In addition to the up-front cost of having an attorney prepare your living trust (usually far less than probate costs), unless you elect the do-it-yourself alternative, there are other aspects to consider:

1 – Cost and inconvenience of “funding” your living trust. Preparing the living trust document is relatively simple. You can also hire an attorney who is experienced with living trusts.

Purchase Bob Bruss reports online.

But a living trust without assets is worthless! Some lawyers quickly prepare living trusts, often using computer software programs, and then tell their clients, “Be sure to transfer title to your home and other assets with a deed or title into your living trust. Good bye!”

Unfortunately, many trustors fail to deed their real estate assets from themselves to their living trust. Incidentally, most people name their living trust for themselves. Why? No law requires that. Instead, why not name your living trust for your address, such as “251 Park Road Living Trust.” In case somebody wants to sue you, that will make it more difficult for him or her to learn what real estate you own as trustee for your living trust.

Personal property, such as furniture, valuable antiques and artworks can be transferred into your living trust by a simple bill of sale to the living trust. But automobiles, except valuable classic cars, usually should not be transferred into a living trust because of insurance issues – check with your insurance agent. Stocks, bonds and mutual funds should usually be transferred to the living trust. But bank accounts with “payable on death” provisions probably need not be transferred. Other assets to transfer include copyrights, patents, boats, planes, business assets, certificates of deposit, and mortgage or trust deed investments.

Personal property to be left out of your living trust includes retirement accounts, such as IRA, Keogh and Roth accounts, life insurance (to avoid estate taxes), and stock in a Subchapter S corporation. Real estate transfers into a living trust usually are exempt from transfer fees, property tax reassessments, and homestead rights forfeitures (except creditor protection in Florida – see the recent In Re Bosonetto (2001) 271 B.R. 403 where a Florida bankruptcy court ruled the 89-year-old Chapter 7 bankruptcy debtor’s home was not exempt from creditor claims under Florida homestead law because she held title to the home in her living trust). California has a specific Proposition 13 exemption for transfers into living trusts.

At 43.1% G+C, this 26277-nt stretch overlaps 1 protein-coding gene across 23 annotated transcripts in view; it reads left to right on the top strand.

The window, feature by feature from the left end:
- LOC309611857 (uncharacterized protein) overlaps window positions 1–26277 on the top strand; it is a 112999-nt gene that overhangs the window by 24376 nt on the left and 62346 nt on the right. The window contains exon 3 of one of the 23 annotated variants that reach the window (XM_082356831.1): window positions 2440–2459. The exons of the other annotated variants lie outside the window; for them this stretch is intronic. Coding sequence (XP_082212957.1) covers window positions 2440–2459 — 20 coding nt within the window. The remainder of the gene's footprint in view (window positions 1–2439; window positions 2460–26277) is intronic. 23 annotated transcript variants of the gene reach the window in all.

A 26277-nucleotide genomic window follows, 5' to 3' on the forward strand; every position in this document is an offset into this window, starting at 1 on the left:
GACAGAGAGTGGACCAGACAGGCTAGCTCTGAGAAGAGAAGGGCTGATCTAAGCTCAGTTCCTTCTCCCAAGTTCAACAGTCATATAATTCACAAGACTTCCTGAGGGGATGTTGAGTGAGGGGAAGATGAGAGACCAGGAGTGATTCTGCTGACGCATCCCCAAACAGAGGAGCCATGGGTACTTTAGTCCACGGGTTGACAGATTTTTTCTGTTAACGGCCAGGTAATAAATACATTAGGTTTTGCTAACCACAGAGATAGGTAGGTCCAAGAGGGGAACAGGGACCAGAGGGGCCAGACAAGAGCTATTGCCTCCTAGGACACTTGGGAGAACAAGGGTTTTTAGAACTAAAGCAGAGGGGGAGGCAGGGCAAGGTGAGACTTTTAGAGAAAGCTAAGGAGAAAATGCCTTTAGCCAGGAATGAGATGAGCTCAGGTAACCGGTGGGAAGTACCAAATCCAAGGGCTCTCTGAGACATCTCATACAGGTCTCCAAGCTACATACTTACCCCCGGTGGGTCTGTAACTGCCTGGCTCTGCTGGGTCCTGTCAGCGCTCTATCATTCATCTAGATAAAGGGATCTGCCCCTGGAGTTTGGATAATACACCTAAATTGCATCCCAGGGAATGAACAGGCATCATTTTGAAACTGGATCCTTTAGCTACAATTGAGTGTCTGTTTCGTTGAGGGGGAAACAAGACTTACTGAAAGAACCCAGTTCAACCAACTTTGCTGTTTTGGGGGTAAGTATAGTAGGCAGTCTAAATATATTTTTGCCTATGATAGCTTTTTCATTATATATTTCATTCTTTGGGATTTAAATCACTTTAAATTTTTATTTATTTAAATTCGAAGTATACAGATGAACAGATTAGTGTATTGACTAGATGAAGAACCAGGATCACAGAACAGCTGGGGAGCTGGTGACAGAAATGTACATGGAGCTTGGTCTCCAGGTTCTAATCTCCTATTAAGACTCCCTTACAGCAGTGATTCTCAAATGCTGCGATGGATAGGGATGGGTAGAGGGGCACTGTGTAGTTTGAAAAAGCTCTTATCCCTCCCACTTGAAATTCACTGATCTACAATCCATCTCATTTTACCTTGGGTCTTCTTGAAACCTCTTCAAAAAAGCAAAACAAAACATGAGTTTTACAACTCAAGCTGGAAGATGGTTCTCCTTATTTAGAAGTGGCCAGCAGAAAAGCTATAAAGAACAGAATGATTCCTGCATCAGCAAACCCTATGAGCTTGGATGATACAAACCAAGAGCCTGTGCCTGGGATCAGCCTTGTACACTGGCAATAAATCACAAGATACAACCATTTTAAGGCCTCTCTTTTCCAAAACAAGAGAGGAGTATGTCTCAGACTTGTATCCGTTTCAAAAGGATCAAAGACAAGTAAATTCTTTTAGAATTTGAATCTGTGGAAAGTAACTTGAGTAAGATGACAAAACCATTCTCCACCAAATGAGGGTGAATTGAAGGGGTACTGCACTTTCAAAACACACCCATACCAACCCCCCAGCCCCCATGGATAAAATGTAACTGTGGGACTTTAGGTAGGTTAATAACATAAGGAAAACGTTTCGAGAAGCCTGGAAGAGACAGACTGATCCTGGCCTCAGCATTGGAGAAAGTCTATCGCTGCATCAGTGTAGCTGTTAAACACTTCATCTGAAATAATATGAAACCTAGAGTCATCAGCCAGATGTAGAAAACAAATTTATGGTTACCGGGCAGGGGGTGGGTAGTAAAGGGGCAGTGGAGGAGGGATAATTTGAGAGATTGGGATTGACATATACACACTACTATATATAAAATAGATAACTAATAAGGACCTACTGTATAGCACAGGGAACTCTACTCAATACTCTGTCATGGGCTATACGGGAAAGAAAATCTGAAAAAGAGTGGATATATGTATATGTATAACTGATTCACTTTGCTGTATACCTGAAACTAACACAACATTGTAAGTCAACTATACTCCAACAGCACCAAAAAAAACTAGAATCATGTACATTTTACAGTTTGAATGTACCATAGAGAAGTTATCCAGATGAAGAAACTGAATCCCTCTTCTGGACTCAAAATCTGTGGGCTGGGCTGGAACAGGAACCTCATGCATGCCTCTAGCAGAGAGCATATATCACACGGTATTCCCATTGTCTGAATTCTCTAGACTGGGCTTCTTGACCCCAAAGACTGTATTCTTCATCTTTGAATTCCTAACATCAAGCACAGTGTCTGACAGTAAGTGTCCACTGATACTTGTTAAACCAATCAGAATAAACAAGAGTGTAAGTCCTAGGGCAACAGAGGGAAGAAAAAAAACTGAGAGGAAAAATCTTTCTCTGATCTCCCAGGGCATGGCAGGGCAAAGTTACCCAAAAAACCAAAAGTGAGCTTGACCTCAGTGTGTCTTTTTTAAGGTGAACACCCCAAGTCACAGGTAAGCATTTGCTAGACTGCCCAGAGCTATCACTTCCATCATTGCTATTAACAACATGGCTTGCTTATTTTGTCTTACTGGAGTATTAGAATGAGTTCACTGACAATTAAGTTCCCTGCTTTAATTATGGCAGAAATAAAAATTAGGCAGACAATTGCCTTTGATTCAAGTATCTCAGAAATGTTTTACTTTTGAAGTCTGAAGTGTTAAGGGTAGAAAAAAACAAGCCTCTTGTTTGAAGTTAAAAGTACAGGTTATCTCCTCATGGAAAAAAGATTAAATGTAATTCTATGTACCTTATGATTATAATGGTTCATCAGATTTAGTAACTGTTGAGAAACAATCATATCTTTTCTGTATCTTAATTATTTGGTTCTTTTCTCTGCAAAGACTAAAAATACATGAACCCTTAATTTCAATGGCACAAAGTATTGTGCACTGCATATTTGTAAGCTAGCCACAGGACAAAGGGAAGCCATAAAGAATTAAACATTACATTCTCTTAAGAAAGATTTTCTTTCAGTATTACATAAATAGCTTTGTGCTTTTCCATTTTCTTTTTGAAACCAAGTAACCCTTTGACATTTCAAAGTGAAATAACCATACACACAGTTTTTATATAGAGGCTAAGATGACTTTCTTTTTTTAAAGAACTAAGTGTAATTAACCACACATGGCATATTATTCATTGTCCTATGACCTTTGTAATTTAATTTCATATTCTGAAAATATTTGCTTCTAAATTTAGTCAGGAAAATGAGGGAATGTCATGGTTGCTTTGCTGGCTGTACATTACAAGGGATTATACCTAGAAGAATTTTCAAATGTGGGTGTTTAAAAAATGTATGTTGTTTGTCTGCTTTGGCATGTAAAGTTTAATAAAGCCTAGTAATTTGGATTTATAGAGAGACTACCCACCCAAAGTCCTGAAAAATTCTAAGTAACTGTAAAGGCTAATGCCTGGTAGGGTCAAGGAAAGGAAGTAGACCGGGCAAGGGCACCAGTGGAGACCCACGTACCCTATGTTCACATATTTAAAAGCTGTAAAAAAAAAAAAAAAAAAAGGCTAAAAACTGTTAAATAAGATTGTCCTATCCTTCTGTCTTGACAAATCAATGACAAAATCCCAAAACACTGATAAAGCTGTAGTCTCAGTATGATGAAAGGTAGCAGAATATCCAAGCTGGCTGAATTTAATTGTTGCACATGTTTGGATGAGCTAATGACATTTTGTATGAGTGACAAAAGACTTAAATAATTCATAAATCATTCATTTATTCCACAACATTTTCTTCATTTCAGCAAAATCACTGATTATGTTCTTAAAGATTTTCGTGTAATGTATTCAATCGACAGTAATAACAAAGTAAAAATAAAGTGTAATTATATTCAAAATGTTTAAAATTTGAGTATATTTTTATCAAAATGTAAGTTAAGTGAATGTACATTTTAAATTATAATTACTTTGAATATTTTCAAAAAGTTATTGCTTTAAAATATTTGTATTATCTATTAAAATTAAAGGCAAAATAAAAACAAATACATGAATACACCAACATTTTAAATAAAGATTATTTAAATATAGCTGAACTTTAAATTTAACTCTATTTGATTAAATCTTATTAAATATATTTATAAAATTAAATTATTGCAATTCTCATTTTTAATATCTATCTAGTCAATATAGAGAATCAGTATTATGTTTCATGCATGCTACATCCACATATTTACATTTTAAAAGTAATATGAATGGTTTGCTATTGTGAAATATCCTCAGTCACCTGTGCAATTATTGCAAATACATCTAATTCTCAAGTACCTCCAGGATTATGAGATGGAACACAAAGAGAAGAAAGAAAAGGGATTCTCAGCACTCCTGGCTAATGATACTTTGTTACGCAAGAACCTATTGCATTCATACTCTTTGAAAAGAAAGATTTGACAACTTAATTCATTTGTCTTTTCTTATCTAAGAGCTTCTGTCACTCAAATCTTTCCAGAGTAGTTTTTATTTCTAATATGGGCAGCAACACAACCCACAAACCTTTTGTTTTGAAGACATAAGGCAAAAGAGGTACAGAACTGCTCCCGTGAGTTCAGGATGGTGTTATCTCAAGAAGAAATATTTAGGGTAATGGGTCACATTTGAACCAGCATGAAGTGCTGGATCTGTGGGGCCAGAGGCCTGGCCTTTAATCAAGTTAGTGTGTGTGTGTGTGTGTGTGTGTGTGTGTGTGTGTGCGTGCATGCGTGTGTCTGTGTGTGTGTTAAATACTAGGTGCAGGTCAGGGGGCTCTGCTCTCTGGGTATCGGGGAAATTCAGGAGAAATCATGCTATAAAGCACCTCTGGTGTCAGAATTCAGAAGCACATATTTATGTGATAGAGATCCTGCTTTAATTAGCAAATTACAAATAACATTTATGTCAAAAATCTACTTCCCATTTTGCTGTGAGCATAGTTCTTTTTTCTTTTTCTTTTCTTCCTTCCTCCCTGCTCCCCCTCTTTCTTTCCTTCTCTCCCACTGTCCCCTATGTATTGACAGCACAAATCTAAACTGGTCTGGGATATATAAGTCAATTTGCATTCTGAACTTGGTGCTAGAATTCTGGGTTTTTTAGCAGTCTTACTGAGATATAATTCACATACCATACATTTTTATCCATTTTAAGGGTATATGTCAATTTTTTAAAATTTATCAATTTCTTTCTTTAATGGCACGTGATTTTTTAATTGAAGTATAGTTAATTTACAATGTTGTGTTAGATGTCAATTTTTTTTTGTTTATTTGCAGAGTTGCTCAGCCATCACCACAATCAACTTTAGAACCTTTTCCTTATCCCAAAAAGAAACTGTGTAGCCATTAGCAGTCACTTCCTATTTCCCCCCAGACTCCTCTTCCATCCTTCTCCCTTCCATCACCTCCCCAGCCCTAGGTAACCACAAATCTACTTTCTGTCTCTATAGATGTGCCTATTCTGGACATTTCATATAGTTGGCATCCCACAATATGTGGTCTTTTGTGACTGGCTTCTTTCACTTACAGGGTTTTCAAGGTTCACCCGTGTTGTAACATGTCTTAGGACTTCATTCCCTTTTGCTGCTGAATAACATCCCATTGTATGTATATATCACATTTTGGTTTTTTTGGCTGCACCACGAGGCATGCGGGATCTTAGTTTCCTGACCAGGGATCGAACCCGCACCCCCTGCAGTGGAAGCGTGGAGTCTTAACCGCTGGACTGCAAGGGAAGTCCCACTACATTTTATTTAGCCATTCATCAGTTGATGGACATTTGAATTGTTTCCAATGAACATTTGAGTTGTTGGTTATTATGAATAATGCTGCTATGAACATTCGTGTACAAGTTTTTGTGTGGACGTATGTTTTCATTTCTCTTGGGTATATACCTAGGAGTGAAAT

2 – When refinancing living trust real estate, some lenders refuse to allow trustees to sign mortgage documents. When refinancing living trust property, some mortgage lenders require title to be momentarily taken out of the living trust so the borrower can sign the mortgage papers before transferring title back into the living trust.

3 – A living trust trustor still needs a “pour-over” or “back up” written will. Just in case any assets were left out of your living trust, such as your automobile(s), you need a “pour-over” or “back-up” will. Assets subject to such a will can usually pass, after your death, via a “simplified probate proceeding” for small estates in your state. These probate-exempt estates range from as little as $5,000 in some states, up to $100,000 in California, $140,000 in Oregon, and $150,000 in Wyoming.

4 – The Florida Homestead Problem. The Florida constitution provides an unlimited homestead exemption for any “natural person” who claims homestead status for their Florida residence. That’s why so many wealthy persons move to Florida and buy large homes to protect their assets from creditors. Could that be why O.J. Simpson moved to Florida after the multimillion-dollar judgments against him in California?

Another Florida living trust problem is some Florida county recorders won’t accept deeds of homestead property to a living trust unless it is clearly indicated to be a revocable trust. Before transferring your Florida homestead into your living trust, consultation with an experienced Florida attorney who specializes in living trusts is advised.

(For more information on Bob Bruss publications, visit his
Real Estate Center
).

***

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